By Theodore Phillips & Eric Gressen
The following interview of J. Frank Wilson, MD, FASTRO, was conducted on October 17, 2014 by Theodore Phillips, MD, FASTRO and Eric Gressen, MD.
Question: Where were you born Frank?
Dr. Wilson: I was born in Huntsville, Missouri. It is a small town in North Central Missouri. There were about 1,200 souls living there and it’s gotten smaller every year since I left.
Question: What were your parents? What did they do?
Dr. Wilson: My father was a dentist and my mother had been a legal secretary until she married my father and became a housewife after that. After he passed away, she returned to work as secretary to the school principal.
Question: Did your father die while you were still at home in high school or later?
Dr. Wilson: He died while I was working in the NCI Radiation Branch in 1970. He died at an age I’ve considered to be young, of myocardial infarction. I believe he was 57.
Question: Did you go through all of your schooling in that same town?
Dr. Wilson: I graduated from our consolidated school district in 1958. We had fewer than 20 students in the graduating class. I think there were only 18. My father strongly encouraged education. Nothing was more paramount than that. I actually started school in a one room country school house at age five, instead of six, because he could get the schoolmaster to accept me there.
After graduating from high school in 1958, at which time I was barely 17, a few weeks later I enrolled in and started undergraduate studies at the University of Missouri, in Columbia, which was about 35 miles away.
Question: Did you finish up and graduate from the University of Missouri?
Dr. Wilson: I did. I finished in three years, majoring in zoology and chemistry.
Question: During your high school and college years, were you active in any particular activities or sports?
Dr. Wilson: Well, practically everything there was. But in a small community like that, there wasn’t much to participate in. We had basketball and few clubs, but they were not as it is today. There was little to really participate in.
Question: What was your major at the university?
Dr. Wilson: Zoology and chemistry was my secondary major. I could’ve graduated with either, but the way the hours worked out best, I declared zoology as the major.
Question: For college, where there any honors you had in particular?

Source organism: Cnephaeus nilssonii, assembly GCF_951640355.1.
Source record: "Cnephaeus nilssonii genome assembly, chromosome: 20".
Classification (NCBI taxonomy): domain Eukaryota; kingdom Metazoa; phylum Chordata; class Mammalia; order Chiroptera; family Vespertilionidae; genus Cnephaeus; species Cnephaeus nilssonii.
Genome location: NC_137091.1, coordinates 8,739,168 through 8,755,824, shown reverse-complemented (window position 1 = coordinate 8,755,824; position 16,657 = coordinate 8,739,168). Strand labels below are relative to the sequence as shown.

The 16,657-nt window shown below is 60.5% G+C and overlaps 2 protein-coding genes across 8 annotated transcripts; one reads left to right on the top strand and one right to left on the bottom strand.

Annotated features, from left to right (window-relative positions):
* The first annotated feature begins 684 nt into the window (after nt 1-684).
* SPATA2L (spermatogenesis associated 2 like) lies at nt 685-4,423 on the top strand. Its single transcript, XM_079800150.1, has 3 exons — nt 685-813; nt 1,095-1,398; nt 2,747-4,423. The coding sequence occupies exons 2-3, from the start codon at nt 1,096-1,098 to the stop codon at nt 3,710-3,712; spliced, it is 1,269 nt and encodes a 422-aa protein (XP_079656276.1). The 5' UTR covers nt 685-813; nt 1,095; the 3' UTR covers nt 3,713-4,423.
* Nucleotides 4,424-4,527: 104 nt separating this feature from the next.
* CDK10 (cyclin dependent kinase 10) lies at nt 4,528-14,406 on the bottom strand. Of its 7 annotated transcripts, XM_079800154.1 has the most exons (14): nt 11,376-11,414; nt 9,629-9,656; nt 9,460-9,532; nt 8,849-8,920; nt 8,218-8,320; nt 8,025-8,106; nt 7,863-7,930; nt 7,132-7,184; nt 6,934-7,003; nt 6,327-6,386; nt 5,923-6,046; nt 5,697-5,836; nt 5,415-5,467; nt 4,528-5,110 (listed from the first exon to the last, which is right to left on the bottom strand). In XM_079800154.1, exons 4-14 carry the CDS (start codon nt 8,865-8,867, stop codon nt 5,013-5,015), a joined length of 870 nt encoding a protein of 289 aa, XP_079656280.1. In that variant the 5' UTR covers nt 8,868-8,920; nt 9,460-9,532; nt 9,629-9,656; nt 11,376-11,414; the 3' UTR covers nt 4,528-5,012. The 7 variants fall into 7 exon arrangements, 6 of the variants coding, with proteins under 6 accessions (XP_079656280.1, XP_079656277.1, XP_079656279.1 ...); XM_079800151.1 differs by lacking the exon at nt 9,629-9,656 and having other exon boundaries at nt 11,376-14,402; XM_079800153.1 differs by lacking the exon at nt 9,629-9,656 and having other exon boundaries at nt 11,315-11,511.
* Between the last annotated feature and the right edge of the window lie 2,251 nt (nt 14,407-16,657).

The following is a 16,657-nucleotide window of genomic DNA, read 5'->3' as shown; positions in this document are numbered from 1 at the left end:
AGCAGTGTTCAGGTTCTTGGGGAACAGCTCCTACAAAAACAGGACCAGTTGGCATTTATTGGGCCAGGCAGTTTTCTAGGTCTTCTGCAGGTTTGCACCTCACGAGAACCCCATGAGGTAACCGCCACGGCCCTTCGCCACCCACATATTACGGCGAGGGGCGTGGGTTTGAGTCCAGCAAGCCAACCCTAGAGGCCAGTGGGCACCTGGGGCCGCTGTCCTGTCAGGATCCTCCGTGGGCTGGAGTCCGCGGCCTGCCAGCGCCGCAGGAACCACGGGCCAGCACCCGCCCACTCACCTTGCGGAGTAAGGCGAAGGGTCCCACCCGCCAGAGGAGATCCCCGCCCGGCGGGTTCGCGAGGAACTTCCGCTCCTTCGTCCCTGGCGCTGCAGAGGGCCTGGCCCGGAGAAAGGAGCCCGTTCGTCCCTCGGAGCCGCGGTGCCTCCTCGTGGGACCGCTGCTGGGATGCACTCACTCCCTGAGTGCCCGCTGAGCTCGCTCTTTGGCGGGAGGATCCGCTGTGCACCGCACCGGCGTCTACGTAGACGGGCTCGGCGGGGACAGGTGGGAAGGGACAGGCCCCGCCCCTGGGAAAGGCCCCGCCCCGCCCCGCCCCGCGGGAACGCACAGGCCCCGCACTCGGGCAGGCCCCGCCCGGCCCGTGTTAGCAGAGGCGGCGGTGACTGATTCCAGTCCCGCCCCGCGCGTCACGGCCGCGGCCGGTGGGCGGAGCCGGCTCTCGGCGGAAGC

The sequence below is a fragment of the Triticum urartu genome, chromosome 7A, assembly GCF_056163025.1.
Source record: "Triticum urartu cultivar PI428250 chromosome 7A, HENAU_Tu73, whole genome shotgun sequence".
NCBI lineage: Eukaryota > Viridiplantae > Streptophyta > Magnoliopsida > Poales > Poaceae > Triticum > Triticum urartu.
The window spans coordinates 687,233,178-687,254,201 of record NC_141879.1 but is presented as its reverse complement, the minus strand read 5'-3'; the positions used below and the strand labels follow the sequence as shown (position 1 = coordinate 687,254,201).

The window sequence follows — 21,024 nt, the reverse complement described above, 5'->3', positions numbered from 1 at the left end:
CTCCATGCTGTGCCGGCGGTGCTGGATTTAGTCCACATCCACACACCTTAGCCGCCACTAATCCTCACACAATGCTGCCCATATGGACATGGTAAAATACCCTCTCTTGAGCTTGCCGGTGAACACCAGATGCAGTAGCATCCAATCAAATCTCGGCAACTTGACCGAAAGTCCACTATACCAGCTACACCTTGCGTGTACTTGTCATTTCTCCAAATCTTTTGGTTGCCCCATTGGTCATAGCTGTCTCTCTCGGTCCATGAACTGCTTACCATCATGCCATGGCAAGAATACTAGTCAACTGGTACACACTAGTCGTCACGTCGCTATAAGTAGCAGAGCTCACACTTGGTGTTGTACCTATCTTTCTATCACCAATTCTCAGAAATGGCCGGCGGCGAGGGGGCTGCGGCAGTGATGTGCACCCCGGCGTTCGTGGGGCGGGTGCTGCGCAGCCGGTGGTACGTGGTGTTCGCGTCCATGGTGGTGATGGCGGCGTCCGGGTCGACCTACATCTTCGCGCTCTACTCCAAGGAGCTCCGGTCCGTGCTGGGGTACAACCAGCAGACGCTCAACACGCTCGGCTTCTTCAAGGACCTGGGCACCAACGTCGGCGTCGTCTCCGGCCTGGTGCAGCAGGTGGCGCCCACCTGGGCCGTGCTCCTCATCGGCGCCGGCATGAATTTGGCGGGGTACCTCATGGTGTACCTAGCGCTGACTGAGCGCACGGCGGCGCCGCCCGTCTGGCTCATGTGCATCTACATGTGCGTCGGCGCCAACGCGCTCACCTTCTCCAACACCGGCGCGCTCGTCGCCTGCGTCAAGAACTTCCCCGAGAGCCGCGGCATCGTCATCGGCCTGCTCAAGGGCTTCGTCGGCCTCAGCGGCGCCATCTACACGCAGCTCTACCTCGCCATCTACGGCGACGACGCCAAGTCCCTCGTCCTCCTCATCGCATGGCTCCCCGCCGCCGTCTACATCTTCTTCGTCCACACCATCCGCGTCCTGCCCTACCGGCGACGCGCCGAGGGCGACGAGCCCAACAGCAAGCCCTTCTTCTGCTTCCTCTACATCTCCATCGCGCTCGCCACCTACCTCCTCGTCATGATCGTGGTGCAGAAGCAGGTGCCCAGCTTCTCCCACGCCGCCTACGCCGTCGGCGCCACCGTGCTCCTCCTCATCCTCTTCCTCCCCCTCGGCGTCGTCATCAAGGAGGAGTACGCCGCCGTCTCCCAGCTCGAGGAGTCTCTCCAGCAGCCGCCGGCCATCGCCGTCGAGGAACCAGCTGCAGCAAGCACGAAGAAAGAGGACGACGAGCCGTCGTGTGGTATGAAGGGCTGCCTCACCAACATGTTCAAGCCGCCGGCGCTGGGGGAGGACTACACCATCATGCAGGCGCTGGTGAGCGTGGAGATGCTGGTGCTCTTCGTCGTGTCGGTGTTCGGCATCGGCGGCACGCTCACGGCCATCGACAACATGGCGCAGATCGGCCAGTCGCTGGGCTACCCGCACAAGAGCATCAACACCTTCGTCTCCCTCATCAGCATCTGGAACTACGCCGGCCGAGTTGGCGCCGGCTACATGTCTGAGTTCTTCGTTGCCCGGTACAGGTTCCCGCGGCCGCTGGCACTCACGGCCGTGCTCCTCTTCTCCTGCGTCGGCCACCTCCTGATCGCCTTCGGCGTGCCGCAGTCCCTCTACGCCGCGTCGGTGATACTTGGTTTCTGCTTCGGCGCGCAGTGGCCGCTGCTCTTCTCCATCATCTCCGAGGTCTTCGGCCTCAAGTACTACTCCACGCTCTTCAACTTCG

Dr. Wilson: No, not in college. I was Salutatorian in my high school graduation.
Dr. Wilson: I arrived at the University not well prepared, but I had very strong language skills. Because of that, I tested into the Honors College, upon entry. That proved difficult for me at first, because most of the other students had come from college prep schools in either Kansas City or Saint Louis. They were much more advanced in their overall educational levels than I was. So I had some catching up to do within the first couple of years. It required a lot of effort on my part.
Question: I see. And you stayed in Missouri for a fair amount of time, because I know you went to medical school at the University of Missouri, School of Medicine.
Dr. Wilson: Right. It was predetermined that I should be a doctor, basically, from my childhood.-There was a group mindset of the whole community where I was from expecting that after I went to medical school I would come back and be the family doctor in our town. I probably thought that myself, initially.
Question: Was that your decision or something your parents made you do?
Dr. Wilson: Well, if it had been entirely up to me, I probably would’ve been an archeologist. I like digging into historical things. However, the family influence was so strong that I felt that becoming a physician was the thing that I was destined for. It became incontrovertible and actually, they were correct. That’s what I should’ve done and did, and I’ve been totally satisfied with that.
Question: It’s interesting that they particularly chose that you should be a doctor. I don’t know if there was like a grandparent that was a physician and then they said, “Okay, you have to be a doctor.” It’s interesting that they predetermined you for that, at such a young age.